A number of post offices in the county threatened with closure now appear to be safe.
The U.S. Postal Service announced Wednesday a strategy to keep small post offices open by reducing the number of retail window hours. Access to the retail lobby and to P.O. Boxes would stay the same.
According to the Associated Press, the Postal Service had planned to close up to 3,700 low-revenue post offices sometime after May 15. Postmaster General Patrick Donahoe cited community opposition as contributing to the decision in a news briefing on Wednesday. The reduced hours would not be completed until September 2014 and save an estimated half -billion dollars annually.
In July, the Postal Service had announced plans to study 32,000 retail offices throughout the country for possible closure, with local ones including: Bear Lake, Chandlers Valley, Grand Valley, Endeavor, Spring Creek, Garland and Tiona.
John Cornell had worked to keep the post office in Grand Valley open. On Wednesday, he said he was very pleased the efforts of communities across the United States paid off.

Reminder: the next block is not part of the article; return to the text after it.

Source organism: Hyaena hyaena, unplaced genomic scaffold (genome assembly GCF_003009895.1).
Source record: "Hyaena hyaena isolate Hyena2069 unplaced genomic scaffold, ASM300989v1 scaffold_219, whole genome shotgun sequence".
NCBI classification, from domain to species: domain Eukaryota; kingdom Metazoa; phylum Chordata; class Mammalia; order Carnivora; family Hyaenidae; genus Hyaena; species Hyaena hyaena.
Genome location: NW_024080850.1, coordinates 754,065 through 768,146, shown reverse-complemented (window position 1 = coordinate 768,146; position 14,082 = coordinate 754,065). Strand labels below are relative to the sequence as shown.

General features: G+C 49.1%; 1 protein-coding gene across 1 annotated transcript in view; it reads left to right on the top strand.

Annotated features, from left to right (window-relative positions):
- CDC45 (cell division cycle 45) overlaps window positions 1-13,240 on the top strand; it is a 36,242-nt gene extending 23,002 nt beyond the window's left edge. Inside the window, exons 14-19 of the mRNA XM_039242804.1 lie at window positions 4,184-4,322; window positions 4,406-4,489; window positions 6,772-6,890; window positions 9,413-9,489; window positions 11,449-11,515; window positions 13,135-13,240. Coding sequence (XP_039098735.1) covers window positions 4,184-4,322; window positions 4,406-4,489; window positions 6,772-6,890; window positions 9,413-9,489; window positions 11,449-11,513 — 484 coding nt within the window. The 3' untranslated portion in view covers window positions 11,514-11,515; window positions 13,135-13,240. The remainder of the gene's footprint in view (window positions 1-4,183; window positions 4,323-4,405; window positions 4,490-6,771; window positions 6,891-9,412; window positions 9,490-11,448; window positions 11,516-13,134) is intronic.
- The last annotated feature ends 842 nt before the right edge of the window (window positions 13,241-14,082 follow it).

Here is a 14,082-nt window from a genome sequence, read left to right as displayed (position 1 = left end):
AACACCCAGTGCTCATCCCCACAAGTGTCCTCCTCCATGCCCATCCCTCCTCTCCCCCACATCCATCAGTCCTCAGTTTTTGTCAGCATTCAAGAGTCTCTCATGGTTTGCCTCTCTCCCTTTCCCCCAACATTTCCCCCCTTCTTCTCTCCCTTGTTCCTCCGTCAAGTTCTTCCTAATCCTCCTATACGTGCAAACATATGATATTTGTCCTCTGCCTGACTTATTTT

"Our voices were heard," Cornell said. "It means a lot to our small community to have a post office."
The facility serves an important role, Cornell said, as the only other place for community events is the volunteer fire department. Losing the post office could have possibly taken away the identity of the community, he said.
Decreased hours are not a problem, Cornell said, as he had never personally thought the post office had to be open all day every day. Having service available is what matters, he said, even if residents must alter their schedules.
"I'd rather have ours open part time than have to drive to another community," Cornell said.
Since the announcement, Cornell said he has not been in contact with the members of Congress with whom he had expressed his concerns. However, he said he looks forward to meeting with them and thanking them for their efforts.
From what he has heard, Cornell said there were similar movements across the nation of trying to negotiate cutting hours or days of service to keep post offices open. One of the main concerns was the closings would not have had a significant savings.
"When we first started the campaign, we didn't know if anyone would actually listen," Cornell said. "It's been a nationwide concern and a grassroots effort."
A local meeting held by the Postal Service was well attended, Cornell said, and residents expressed concern about the decisions being imposed on their communities. They were especially concerned about how the elderly would be impacted, he said, as well as small businesses.